Mount Polley rating won’t be released. By Gordon Hoekstra, Vancouver Sun January 26, 2015


Photograph by: JONATHAN HAYWARD , THE CANADIAN PRESS

Gold and copper mine’s tailing dam collapsed last summer releasing potentially toxic metals. An industry rating for Imperial Metals’ management of the water and potentially toxic finely-ground rock from its Mount Polley mine will not be released. In this file photo: Contents from a tailings pond is pictured going down the Hazeltine Creek into Quesnel Lake near the town of Likely, B.C. on August, 5, 2014. The pond which stores toxic waste from the Mount Polley Mine had its dam break on Monday spilling its contents into the Hazeltine Creek causing a wide water-use ban in the area.

An industry rating for Imperial Metals’ management of the water and potentially toxic finely-ground rock from its Mount Polley mine will not be released.

The Mining Association of Canada made the decision as a result of the collapse of the earth-and-rock dam that had held back millions of cubic metres of water and fine-rock tailings at Mount Polley.

The self-audited grades would have been compiled before the Aug. 4 dam collapse in the B.C. Interior, about an hour by road southeast of Williams Lake.

Imperial Metals was supposed to report out its tailings management grades for the gold and copper mine — as part of a program to improve mining practices — for the first time late last year.

At least one member of a community of interest advisory panel for the mining association says the grade should have been reported out, as the idea behind the five rankings (ranging from C to AAA) is to provide transparency and accountability to the public.

The mining association should reveal Mount Polley’s scoring, said Nathan Lemphers, a former official with the Pembina Institute who is pursuing a PhD at the University of Toronto.

“It sets an example and expectation of what is required by companies, and also an opportunity for the mining association to see how accurately the process can flag potential concerns before they take place,” said Lemphers.

Mining Association of Canada (MAC) president Pierre Gratton said the association felt it would be inappropriate to publish the company’s results in light of the tailings dam collapse. “The (association) members wanted to have more comfort and more confidence in what Imperial had assessed themselves at, and asked them to do a re-assessment,” he said.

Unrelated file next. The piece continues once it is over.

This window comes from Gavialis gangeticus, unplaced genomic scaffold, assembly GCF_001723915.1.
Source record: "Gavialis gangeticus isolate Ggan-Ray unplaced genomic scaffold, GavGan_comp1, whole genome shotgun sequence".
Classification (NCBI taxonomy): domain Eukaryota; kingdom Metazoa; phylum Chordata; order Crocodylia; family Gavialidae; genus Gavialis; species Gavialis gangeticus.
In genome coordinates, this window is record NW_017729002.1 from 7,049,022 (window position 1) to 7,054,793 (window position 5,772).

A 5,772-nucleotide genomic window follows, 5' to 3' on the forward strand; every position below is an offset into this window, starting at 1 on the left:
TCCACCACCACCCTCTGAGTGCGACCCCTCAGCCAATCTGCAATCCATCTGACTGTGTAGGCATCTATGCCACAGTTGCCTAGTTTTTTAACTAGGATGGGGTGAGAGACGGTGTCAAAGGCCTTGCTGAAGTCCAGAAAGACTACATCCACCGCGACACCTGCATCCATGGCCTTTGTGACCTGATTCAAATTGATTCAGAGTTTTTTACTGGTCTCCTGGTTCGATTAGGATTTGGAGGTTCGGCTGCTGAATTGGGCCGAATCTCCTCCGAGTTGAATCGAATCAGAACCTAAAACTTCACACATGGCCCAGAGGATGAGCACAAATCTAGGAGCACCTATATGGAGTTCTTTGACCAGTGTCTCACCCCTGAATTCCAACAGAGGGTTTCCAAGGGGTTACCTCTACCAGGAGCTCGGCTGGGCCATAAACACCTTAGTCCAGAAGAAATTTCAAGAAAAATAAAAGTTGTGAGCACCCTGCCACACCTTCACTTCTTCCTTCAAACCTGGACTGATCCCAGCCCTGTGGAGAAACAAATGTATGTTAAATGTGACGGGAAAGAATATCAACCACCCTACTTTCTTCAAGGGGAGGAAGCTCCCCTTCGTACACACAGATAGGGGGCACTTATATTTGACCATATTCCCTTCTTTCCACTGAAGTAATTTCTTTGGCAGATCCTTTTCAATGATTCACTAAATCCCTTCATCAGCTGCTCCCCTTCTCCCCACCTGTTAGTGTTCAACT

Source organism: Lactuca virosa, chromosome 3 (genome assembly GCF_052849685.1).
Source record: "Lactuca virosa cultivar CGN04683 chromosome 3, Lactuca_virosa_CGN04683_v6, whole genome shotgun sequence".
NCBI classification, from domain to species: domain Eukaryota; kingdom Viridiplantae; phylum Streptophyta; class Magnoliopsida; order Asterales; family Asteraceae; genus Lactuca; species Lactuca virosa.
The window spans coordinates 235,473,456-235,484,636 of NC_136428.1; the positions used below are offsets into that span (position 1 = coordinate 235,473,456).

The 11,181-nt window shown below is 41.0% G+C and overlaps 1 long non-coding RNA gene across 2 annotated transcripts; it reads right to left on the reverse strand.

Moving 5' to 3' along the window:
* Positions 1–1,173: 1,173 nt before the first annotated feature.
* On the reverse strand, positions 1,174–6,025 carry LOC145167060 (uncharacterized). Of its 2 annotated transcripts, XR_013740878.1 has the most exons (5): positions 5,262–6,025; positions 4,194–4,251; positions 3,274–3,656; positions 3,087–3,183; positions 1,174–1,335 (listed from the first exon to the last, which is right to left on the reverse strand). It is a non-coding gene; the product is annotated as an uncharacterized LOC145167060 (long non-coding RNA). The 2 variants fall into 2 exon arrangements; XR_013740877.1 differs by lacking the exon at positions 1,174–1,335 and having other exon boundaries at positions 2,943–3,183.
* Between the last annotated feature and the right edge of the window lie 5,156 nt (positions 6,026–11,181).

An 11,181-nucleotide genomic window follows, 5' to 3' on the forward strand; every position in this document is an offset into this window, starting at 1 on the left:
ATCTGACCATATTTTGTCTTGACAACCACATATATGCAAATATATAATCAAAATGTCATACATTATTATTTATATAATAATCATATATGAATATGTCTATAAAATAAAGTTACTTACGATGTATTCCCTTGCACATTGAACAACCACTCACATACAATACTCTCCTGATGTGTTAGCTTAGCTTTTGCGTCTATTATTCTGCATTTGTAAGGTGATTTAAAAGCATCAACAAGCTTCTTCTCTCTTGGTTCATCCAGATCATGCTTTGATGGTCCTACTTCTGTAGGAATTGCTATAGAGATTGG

Gratton did not directly answer a question on whether the company was asked to reassess their tailings management because the grade they had given themselves was good, and it would have been embarrassing to report it.

Instead, Gratton said given the tailings dam collapse the association believed it was important to get a rating verified by a third party before reporting it.

Asked also whether the public would have been interested in finding out how the company graded its tailings management under the industry program, Gratton agreed that was likely so, but believed their decision was the appropriate one.

The release of millions of cubic metres of water and potentially toxic tailings from the Imperial Metals’ mine on Aug. 4 was among the largest in the world during the past 50 years. It has sparked widespread concerns about the long-term effects on the Quesnel Lake watershed and has put intense scrutiny on tailings dam safety in British Columbia.

The mining association’s decision to withhold the results veers from normal practice.

Usually after two years in the association program — called Towards Sustainable Management — a company reports its self-determined grades. Taseko Mines reported its tailings management results, as expected, for the first time in the 2014 report.

And in the fourth year, the company would report results audited by a third party although they can do so earlier.

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